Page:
We took a cab from the station to the Maggiore rental office. Less than 5 minutes away. Due to some scheduling screw up, we were made to wait for about an hour. I had booked a compact hatch, but we got upgraded to a mid SUV which was nice. They also threw in the GPS and the baby seat for free. We rolled out of the office by 3pm with a set of basic instructions of how to get out of the city and head toward San Gimignano. Promptly of course within a matter of minutes I was lost. I had set Siena as my destination as this was on the turn off from the main Florence – Siena highway. I encountered one of many problems I would face with driving inside cities in Italy. Zones. After 10 minutes of getting nowhere, we pulled in to a parking lot, got our bearings, reset our GPS and were on the Siena highway within minutes. I was driving on the right after many years of driving in the US and Italian cities were probably the worst place to start again. But once on the highway, I felt more confident and by 5pm, we were pulling into the gates of Antico Borgo il Cardino. A quaint little property. We were promptly shown to our room by Thomas who runs the place.

Our room was a large double room that one enters from the back of the office but has a sit out that overlooks the pool and the towers of San Gim into the distance. That evening we merely relaxed, walked around the property, chatted with Thomas on our plans for the next few days and called it a night to rest our weary legs after a long travel day.
Day 2: We woke up leisurely. The owner of the Borgo, an Italian woman who speaks little to no English but amazingly we got by with sign language. She is an absolute delight and got us lots of goodies for the girls. The breakfast is a spread of corn flakes, bread assortments, jellies, fruits, some meat cuts, and juices. We had planned to drive to the town of San Gim today, a 20 minute drive through the lovely winding roads of Tuscany. We did not require the GPS at all throughout our Tuscany stay as the roads are all pretty straightforward. We reached San Gim around 11am and found parking easily enough. These are clearly marked and there are 2 large open air lots right by the city gates and another 2 lots a further 2 minutes drive away. In fact the only time I had to use either of those lots was when we returned a few days later to a nearby Laundromat.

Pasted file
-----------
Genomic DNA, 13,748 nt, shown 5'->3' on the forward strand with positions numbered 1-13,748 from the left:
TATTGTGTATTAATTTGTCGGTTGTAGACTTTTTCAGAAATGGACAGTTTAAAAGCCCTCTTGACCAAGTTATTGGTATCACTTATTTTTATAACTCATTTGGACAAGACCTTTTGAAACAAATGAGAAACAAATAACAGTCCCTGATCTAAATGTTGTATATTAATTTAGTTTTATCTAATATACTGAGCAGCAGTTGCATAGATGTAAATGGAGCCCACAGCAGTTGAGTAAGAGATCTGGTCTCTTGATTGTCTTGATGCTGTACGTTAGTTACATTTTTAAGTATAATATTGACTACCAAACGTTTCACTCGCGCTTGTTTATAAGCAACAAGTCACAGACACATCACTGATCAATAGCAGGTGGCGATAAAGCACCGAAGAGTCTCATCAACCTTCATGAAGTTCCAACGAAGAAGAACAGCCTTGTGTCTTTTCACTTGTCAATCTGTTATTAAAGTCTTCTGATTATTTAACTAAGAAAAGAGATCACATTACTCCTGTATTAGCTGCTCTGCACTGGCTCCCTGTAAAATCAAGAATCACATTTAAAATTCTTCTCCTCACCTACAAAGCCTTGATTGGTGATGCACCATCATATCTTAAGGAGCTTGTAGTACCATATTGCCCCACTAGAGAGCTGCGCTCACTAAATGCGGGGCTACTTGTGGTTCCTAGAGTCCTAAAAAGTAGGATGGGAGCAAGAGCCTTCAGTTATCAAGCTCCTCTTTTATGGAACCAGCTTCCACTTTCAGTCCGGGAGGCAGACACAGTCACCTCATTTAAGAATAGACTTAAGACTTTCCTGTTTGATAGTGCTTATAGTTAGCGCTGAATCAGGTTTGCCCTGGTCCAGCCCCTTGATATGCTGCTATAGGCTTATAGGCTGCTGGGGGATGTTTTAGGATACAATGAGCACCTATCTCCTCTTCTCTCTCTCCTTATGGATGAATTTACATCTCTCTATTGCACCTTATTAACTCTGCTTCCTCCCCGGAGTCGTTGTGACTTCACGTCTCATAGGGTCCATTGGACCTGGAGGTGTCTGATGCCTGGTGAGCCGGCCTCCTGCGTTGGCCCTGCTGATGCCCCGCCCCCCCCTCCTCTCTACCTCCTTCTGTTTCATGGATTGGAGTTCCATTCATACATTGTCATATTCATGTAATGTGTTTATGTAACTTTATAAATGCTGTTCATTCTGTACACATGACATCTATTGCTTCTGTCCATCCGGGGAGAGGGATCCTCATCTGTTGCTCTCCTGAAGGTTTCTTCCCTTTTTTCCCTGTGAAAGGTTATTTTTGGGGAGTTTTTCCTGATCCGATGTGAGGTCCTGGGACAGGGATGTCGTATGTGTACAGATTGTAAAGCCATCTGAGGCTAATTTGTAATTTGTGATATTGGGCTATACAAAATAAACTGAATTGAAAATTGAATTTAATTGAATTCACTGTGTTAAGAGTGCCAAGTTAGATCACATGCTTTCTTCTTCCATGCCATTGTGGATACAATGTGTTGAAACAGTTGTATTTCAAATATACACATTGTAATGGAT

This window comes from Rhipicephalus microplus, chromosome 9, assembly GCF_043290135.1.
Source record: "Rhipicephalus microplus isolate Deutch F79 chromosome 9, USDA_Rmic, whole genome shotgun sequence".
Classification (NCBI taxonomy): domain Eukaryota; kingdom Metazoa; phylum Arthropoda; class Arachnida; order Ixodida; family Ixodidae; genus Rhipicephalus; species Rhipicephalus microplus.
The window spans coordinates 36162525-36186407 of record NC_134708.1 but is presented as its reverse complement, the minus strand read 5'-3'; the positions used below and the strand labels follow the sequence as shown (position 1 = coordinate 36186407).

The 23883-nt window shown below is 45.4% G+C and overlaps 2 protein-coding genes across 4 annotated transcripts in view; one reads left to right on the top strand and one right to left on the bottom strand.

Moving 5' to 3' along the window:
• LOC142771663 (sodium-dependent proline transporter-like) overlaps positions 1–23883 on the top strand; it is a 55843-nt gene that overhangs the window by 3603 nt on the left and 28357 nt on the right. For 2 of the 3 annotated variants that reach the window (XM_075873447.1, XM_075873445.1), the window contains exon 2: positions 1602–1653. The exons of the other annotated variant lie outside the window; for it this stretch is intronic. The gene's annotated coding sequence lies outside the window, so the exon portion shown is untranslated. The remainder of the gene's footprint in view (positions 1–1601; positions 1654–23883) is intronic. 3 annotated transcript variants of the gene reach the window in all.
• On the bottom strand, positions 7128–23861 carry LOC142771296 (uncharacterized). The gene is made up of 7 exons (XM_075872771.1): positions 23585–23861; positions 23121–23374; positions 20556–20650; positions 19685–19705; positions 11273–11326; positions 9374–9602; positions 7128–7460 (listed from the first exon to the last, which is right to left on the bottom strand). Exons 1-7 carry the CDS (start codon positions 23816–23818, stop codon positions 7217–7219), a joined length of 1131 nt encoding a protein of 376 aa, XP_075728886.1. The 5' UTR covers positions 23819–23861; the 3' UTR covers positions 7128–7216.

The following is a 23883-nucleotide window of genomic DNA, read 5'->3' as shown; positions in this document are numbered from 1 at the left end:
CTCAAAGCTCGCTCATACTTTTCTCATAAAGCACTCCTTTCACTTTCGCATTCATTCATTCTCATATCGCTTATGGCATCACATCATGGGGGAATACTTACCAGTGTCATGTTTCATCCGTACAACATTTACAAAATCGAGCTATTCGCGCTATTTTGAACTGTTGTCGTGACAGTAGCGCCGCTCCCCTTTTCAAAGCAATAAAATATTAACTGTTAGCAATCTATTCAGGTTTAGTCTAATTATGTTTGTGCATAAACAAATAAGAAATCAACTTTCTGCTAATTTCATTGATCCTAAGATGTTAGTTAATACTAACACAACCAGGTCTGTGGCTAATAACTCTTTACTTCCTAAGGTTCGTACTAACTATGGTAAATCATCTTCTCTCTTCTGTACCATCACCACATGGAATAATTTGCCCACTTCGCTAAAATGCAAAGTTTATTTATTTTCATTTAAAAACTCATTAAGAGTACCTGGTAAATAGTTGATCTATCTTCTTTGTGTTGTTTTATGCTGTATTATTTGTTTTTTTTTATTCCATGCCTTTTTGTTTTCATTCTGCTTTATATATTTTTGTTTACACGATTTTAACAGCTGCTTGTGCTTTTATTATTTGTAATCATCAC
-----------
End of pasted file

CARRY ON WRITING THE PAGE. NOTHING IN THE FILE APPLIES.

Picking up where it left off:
San Gim was lovely. It resembles a medieval city with the architecture and high walls and fabulous views over the rolling Tuscan countryside. It is quite touristy as well with almost every shop selling curios, local art, ceramic, wine, oil and fruits. We spent a good couple of hours here. We had the strollers for the kids and even though the streets are cobbled, we didn’t have any problems wheeling the kids about. We ate lunch at a local pizzeria and returned back to the hotel around 3pm for our afternoon siesta.

Around 6pm we drove around toward Colle di Val d’Elsa, which is a much smaller typical Tuscan town. We parked and randomly walked around, resisting stopping at the various tourist traps. One usually finds a good restaurant and returns to that restaurant quite often and so it was for us. We found Il Monte about 5 minutes from our Borgo and I think we ate there about 3-4 times during our 4 day visit. We returned back to the Borgo around 10pm having had a wonderful day. The kids were really well behaved though DD1 was getting a bit bored as she was obviously not keen on doing these touristy things and visiting places. Their needs are very simple. Splash in the pool, play on the swing, slide or other such fun activities. So the next morning was devoted to this pursuit.

5 Replies |Back to top

Sign in to comment.

Advertisement